What Rotis on a Railway Track Will Tell a Future Historian

A Brief History of Special Trains, as a PhD student may record, in 2120.

The year is 2120. A historian is writing her PhD thesis on ‘special trains’ of the past.

From the rut ways of ancient Greece in the 1st millennia BCE, to James Watt’s steam engine (1774), to bullet trains approaching 500 km/hour; from transporting a few kilos of coal for a few metres to more than 4 trillion passenger-kilometres travelled and 10,000 billion freight tonne-kilometres transported all over the planet, railways history is nothing if not fascinating. And if you include ‘special trains’, it is possible to glean from them great insights into human society and psychology.

Our historian will find that in some countries, the most important special trains were those that took people to holy pilgrimage destinations and temples; for instance, the Buddhist train, the Ramayana Express and Sri Ramayana Yatra. She would be pleasantly surprised how religious, and by extension, moral, we must have been.

But she will also find evidence of avarice and aggression as she learns about special trains carrying treasure. She will document the Kakori train of the Indian independence struggle – the money of Indians being transported to the British treasury, liberated by Ram Prasad Bismil, Ashfaqullah Khan and their comrades from the Hindustan Republican Association.

She will be amused to find the Nazi gold train from World War II, supposedly buried in some tunnel in Poland, but which may not exist. And that thousands of Kashmiris in 2019 made the return journey from the valley to Banihal by train just to be able to access the internet and enjoy rights they were told they now had but which may not exist.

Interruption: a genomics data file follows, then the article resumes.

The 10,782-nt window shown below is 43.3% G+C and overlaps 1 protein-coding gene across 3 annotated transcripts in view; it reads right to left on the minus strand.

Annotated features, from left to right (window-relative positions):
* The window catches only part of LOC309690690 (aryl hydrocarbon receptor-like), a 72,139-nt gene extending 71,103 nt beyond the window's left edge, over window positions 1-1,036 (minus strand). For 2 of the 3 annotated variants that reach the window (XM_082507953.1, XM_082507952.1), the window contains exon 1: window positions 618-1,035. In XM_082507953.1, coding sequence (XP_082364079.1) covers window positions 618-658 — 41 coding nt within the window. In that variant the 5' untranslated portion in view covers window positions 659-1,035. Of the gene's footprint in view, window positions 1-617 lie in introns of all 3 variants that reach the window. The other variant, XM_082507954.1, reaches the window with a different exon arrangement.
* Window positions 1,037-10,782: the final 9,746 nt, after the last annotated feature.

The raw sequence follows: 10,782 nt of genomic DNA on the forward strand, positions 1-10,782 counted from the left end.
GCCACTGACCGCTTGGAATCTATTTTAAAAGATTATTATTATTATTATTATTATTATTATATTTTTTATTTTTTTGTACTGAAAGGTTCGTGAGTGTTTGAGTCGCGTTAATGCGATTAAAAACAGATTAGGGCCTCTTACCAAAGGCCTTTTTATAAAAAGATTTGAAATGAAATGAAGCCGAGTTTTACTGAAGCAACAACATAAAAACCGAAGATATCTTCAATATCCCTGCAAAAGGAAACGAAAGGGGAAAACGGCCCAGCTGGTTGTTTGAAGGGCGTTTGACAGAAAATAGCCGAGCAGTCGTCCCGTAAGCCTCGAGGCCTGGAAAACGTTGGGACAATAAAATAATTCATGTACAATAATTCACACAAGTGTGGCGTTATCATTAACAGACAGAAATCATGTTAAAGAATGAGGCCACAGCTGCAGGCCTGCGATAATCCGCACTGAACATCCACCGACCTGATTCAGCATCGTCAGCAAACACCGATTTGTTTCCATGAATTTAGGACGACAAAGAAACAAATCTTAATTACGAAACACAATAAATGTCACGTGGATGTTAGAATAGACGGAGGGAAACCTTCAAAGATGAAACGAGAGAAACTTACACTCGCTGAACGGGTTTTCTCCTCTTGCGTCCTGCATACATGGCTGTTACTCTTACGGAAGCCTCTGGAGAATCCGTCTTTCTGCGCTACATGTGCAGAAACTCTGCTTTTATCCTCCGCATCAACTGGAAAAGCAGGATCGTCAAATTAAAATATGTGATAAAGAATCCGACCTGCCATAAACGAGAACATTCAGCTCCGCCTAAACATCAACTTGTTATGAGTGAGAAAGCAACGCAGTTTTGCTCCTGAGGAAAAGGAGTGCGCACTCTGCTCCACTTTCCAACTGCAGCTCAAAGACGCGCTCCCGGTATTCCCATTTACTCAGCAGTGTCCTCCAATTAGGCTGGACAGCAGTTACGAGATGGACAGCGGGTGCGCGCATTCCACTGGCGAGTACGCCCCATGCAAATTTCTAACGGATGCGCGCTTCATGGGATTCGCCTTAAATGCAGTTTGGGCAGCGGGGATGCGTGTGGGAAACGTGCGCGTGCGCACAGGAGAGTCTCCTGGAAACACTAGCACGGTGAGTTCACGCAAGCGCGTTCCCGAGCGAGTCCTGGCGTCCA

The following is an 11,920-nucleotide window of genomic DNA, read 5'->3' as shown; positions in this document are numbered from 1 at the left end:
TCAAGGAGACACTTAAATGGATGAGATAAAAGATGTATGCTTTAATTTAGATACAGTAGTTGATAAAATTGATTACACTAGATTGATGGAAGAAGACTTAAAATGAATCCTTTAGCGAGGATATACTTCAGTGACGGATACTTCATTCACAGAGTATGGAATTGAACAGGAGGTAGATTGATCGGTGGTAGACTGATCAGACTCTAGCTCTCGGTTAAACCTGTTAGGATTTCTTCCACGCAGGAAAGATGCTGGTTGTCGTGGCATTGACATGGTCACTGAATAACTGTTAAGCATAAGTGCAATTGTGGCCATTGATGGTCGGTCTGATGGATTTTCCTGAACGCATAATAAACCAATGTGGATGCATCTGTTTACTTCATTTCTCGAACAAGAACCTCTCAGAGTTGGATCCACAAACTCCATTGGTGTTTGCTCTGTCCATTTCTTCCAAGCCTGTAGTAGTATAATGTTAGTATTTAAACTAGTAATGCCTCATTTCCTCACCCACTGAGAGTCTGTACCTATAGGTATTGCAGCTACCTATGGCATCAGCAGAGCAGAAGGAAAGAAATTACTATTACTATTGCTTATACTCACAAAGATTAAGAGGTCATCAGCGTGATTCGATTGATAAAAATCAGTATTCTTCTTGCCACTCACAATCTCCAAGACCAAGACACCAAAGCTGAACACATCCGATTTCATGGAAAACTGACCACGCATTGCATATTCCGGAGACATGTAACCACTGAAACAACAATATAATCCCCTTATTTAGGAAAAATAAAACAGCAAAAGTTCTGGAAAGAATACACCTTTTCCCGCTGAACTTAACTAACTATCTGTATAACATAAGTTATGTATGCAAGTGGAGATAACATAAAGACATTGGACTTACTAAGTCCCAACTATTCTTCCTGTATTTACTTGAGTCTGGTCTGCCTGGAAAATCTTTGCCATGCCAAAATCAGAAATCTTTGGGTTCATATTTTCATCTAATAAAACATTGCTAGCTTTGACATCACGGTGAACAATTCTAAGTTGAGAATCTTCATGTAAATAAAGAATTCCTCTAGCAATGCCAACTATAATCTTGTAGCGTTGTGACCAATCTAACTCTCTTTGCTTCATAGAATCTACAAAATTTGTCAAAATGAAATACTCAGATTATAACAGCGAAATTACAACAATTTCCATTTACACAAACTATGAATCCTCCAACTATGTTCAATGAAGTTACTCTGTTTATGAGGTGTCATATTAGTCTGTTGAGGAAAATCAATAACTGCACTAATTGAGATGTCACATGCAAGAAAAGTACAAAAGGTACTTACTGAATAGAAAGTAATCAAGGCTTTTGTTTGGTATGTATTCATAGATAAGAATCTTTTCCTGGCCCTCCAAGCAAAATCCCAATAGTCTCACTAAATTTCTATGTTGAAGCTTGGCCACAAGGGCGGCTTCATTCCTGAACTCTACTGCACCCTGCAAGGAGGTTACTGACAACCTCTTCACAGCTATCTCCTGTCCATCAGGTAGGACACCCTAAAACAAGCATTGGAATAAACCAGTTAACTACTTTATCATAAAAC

Her early impressions of the religiosity of humans will suffer a setback as she reads about prisoners of war being transported by special trains, like the Chiricahua Apaches in the late 19th century. She will find awful details of their journey with locked doors and windows, rail coaches full of stench. It will be impossible for her to imagine what they went through.

She might anticipate improvement in the 20th century until she finds stories about the Nazi concentration camps like Auschwitz-Birkenau, in which prisoners were brought by special trains from across Europe to meet a horrific end. In fact, Hitler’s expansive railway network played a large role in the Nazi conquest of country after country.

Our historian will be amused to note that Hitler had a personal luxury train-cum-headquarters, with marching-ahead soldiers and decoy trains serving as security measures, and that he named it ‘Amerika’ after the slaughter of Native Americans.

She would learn that luxury trains became common after Hitler – exorbitantly expensive special trains that few could afford. And that there is a website proclaiming, “…… private rail cars give you one thing above all: the luxury of time alone with the people who matter the most.”

On the other extreme, she would find evidence of so-called “cancer trains”, transporting cancer patients from one city to another. And she would find special trains from Pandemic 2020, used for transporting, by that time it will be known, 1 million or 10 million migrant labourers to their native places.